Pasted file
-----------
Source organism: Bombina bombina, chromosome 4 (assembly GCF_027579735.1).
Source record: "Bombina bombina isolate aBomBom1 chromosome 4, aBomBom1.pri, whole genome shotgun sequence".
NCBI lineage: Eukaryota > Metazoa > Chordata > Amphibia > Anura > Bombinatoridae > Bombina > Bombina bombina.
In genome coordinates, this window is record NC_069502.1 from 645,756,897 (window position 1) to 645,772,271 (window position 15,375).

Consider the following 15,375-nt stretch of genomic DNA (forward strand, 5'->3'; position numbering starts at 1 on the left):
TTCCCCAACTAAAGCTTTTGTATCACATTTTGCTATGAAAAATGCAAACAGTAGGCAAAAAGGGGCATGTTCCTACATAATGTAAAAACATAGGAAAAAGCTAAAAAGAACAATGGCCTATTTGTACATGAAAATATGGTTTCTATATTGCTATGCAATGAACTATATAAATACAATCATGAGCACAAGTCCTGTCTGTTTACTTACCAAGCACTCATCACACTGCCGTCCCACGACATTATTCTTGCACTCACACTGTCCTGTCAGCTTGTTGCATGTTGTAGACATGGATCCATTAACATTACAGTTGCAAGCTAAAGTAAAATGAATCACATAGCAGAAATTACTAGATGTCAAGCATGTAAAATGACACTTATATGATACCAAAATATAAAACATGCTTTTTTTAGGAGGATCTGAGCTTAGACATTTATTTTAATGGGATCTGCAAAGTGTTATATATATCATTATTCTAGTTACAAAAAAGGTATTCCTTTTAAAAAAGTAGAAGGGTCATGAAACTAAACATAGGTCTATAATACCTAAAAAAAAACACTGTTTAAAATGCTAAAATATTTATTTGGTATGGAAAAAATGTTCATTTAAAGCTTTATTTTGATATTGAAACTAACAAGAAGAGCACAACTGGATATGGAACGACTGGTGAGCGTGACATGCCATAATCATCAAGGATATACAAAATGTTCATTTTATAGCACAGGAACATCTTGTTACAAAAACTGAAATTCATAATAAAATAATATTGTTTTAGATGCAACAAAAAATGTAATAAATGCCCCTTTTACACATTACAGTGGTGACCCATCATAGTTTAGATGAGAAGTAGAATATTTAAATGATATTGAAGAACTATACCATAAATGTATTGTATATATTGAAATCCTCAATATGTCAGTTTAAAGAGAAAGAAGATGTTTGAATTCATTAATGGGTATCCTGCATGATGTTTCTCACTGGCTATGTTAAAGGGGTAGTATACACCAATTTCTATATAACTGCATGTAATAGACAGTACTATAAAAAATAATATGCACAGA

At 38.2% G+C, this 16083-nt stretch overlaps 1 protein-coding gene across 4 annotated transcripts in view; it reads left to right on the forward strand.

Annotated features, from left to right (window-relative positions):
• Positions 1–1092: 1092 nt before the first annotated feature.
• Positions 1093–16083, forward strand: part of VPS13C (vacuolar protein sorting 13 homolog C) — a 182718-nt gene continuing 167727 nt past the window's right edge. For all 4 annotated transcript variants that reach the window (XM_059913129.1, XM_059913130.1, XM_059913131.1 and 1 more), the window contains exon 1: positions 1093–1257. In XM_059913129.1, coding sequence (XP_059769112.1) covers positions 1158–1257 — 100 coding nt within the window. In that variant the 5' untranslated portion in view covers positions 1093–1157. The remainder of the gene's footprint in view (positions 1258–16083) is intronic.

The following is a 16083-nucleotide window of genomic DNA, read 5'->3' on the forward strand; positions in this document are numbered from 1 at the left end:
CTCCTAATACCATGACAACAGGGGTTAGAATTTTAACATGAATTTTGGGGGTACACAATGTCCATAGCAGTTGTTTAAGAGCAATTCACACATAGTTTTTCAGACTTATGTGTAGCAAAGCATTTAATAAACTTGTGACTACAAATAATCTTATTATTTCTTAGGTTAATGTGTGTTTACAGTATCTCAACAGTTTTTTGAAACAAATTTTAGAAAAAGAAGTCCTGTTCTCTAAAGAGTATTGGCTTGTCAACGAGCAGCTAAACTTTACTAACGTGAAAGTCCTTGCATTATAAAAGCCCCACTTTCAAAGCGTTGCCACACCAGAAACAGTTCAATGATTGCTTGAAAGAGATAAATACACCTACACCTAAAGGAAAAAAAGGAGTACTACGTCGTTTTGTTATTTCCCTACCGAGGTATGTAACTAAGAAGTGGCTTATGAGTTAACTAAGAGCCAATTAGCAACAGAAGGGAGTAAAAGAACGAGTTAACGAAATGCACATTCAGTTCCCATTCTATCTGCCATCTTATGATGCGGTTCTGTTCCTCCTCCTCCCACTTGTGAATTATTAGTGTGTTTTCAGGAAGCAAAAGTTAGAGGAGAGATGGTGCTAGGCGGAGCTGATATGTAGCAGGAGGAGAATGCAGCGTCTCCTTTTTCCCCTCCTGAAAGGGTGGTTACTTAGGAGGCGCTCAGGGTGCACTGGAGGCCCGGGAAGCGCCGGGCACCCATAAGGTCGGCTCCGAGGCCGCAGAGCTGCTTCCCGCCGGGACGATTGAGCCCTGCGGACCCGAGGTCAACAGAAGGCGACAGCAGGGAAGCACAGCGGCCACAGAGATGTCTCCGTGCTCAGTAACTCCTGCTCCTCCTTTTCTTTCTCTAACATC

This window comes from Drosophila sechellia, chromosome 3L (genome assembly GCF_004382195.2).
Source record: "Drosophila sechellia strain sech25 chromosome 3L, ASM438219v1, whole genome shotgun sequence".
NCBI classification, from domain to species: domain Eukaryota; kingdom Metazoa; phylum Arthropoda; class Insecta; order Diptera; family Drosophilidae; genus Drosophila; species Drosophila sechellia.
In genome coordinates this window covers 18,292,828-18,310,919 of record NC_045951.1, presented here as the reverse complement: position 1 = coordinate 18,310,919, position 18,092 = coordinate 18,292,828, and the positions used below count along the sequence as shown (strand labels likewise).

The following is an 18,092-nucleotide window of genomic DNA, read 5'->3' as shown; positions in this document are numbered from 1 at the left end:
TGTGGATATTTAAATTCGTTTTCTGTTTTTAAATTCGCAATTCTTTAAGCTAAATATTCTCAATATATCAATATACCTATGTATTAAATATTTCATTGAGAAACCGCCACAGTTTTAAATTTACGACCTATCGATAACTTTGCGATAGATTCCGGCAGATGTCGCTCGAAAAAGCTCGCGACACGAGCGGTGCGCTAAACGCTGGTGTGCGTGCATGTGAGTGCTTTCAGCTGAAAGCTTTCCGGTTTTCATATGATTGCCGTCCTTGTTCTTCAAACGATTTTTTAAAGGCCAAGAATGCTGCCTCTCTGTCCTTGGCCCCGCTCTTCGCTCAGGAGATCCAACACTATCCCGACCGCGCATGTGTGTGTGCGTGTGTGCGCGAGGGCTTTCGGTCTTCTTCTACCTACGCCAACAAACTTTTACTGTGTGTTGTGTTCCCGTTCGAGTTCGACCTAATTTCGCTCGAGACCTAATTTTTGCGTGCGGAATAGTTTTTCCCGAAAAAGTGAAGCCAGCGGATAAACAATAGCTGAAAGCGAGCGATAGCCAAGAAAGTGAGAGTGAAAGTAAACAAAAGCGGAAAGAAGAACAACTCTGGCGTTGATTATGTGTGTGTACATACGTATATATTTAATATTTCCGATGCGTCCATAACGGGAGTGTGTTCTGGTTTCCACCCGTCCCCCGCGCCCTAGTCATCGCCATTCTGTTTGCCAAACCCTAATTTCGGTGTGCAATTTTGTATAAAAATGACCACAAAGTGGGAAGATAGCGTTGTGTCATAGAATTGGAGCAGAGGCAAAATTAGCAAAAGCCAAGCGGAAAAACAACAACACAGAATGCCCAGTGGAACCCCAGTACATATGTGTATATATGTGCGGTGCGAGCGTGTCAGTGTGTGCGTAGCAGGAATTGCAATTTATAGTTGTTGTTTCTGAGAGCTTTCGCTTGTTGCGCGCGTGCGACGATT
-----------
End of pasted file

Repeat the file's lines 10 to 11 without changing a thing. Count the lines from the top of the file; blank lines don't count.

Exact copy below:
• Positions 1093–16083, forward strand: part of VPS13C (vacuolar protein sorting 13 homolog C) — a 182718-nt gene continuing 167727 nt past the window's right edge. For all 4 annotated transcript variants that reach the window (XM_059913129.1, XM_059913130.1, XM_059913131.1 and 1 more), the window contains exon 1: positions 1093–1257. In XM_059913129.1, coding sequence (XP_059769112.1) covers positions 1158–1257 — 100 coding nt within the window. In that variant the 5' untranslated portion in view covers positions 1093–1157. The remainder of the gene's footprint in view (positions 1258–16083) is intronic.

The following is a 16083-nucleotide window of genomic DNA, read 5'->3' on the forward strand; positions in this document are numbered from 1 at the left end: